Sunday, August 15, 2004
Story by Seimaru Amagi
Art by Tetsuya Koshiba
TokyoPop August 3, 2004
$9.95 224 Pages
I don't in general like to cover consecutive issues or volumes of series, unless there is a big change in quality up or down. I thought I had said everything I had to say in my review of the first volume. Yet this series just continues to puzzle me, because I like it a little more with each volume despite seeing things in it that I shouldn't.
In the previous volume Kurumi Ayaki, a young female meter maid, has found herself working for a mysterious detective who never leaves his room. Yet uses her as his eyes and ears on the street, investigating the special crimes that pop up in the city that the regular cops can't handle.
The book has a lot of "fan service" elements that I like to think I'm above enjoying. As we get a shower shot of Kurumi, as well as teasing shots of her undercover as a student in uniform. Yet while I can't say I enjoy them, they seem more playful teasing that doesn't bother me and thus hurt my opinion of the overall work.
Especially when you have Kurumi being more active in reaction to them. Such as when her sleazy boss tries to grope her, and she "accidentally" breaks his nose with her elbow while answering her cell phone.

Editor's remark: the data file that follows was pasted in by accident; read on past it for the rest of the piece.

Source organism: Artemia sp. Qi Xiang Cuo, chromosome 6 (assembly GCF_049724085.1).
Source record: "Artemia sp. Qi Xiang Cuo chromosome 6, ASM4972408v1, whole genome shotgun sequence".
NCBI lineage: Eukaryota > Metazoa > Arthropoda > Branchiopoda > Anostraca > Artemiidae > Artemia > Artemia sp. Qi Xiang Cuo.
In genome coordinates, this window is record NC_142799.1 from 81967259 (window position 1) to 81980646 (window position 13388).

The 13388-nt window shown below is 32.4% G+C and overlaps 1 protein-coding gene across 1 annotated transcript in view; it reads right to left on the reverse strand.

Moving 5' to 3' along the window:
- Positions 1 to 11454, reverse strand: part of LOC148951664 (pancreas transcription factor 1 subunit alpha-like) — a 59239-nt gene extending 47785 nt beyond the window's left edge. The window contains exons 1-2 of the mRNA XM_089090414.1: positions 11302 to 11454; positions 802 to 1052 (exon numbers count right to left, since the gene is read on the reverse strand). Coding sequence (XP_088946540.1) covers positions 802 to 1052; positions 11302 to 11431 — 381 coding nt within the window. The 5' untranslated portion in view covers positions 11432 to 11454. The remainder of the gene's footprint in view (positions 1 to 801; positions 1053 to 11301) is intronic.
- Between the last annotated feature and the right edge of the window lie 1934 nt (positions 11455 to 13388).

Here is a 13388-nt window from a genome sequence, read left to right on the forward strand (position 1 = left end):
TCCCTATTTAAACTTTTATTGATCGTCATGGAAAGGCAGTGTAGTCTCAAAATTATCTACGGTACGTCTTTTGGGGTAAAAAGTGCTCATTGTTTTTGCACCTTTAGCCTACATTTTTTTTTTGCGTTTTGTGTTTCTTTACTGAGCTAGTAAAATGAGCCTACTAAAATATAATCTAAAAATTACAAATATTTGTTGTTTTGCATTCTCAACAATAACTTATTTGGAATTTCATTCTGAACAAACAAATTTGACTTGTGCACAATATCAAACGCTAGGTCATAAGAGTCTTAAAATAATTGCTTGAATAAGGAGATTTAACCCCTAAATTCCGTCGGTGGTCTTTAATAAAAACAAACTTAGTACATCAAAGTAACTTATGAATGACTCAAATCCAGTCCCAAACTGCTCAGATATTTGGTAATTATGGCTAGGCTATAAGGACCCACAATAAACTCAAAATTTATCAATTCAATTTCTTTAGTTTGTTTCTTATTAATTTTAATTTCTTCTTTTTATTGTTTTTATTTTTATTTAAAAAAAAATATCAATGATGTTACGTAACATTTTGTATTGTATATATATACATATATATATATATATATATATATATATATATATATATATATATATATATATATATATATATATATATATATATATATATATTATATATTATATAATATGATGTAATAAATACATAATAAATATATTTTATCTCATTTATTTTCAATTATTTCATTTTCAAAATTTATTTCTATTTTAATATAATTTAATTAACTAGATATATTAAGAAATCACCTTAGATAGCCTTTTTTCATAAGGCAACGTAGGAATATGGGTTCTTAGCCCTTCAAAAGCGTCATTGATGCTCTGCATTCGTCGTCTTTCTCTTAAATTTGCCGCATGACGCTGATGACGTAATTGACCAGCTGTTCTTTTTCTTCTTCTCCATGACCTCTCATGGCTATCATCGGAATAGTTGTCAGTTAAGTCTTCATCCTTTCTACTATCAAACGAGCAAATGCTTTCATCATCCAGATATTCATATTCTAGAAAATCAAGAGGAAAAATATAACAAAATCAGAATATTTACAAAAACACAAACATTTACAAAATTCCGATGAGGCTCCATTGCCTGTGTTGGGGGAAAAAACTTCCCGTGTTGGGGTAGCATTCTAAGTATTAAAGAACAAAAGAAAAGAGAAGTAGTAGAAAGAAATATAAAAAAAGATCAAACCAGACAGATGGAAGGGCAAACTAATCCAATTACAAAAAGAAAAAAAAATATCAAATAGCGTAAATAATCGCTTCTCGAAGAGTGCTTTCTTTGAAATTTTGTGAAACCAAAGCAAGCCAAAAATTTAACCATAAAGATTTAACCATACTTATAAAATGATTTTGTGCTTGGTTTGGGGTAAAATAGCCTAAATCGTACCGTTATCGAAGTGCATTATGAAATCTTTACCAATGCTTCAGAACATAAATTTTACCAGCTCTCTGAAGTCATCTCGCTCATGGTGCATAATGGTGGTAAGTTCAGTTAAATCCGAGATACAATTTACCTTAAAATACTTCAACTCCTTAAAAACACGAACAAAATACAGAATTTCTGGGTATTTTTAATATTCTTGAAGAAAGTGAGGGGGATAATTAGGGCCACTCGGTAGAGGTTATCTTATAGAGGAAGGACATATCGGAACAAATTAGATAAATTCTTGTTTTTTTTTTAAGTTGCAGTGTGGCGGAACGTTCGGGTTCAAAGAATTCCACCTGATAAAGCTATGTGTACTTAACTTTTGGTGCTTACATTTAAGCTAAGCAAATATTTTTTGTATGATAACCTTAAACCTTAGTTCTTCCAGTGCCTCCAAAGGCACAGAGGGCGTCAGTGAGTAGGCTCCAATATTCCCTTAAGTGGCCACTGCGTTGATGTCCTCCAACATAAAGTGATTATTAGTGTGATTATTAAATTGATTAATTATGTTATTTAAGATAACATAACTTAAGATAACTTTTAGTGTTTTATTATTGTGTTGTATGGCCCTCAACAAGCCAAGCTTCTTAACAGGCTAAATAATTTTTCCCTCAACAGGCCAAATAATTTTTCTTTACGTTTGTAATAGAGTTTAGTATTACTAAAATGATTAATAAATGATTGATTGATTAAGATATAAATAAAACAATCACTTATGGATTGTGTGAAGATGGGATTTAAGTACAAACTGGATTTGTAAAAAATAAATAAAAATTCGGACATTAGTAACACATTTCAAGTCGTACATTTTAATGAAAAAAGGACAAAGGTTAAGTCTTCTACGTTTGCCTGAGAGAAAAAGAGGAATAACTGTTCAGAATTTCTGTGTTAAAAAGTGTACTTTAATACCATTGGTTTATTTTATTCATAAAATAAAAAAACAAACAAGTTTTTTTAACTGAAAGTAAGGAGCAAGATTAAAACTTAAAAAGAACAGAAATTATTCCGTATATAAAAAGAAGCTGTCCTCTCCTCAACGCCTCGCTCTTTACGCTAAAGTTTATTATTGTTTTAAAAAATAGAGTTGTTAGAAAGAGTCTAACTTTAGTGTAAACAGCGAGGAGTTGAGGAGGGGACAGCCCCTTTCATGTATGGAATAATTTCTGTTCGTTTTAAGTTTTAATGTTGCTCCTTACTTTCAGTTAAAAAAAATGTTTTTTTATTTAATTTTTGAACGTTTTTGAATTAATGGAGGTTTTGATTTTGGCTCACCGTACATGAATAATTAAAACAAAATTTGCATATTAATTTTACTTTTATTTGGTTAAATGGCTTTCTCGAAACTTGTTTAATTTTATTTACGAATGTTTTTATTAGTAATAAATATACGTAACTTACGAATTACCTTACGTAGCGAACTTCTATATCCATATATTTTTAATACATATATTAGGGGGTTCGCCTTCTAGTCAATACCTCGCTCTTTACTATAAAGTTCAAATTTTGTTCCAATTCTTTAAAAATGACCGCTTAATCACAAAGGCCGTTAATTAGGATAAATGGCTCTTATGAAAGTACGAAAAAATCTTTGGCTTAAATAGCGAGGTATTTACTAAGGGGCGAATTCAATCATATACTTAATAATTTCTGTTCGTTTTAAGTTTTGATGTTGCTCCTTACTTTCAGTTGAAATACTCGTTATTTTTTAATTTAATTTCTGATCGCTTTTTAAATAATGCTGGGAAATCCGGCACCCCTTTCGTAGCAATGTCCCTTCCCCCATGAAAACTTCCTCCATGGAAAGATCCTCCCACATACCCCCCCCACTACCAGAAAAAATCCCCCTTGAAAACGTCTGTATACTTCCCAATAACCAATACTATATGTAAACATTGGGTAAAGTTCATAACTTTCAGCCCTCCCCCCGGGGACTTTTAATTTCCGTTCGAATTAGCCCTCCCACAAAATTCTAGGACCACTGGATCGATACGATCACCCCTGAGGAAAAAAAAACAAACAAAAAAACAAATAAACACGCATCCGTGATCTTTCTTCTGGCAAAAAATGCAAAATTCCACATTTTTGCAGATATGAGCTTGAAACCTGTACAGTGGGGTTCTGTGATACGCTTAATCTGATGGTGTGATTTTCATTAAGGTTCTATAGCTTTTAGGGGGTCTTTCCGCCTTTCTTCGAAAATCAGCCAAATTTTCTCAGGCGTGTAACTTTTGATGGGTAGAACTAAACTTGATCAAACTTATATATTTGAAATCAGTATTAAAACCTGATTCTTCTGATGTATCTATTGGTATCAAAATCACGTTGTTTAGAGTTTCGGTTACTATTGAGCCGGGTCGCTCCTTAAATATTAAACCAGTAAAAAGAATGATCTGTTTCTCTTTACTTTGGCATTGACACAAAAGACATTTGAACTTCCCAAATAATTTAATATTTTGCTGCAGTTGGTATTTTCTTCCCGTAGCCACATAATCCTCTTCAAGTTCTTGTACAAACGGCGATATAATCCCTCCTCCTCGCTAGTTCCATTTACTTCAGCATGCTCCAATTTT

If I had a real complaint about the series, it is that it never finishes a story in one volume. Vol. 1's story of a series of murders wraps up in the first chapter of volume 2. Which then starts, but doesn't finish, a storyline with a bomb threat at a local high school.
It seems designed to force the reader to continue reading each consecutive volume to get the whole story, and the two months inbetween can make one forgetful exactly where the story left off. Still that seems a minor quibble, in a format such as this were the design of the books makes for a longer shelf life.
The stories are a sort of cross between Ally Mcbeal, if they were cops rather than lawyers, and a sexier early Scarecrow & Mrs. King. The comedy and light heartiness keeps the dangerous elements from seeming too overwhelmingly fearful. Yet still compelling enough, that leaves me hanging on the edge of my seat waiting to see what will happen to Kurumi next.
Which given my rather jaded nature as a reader these days, I've read too much so rarely get pulled in or surprised, is something I don't say too often.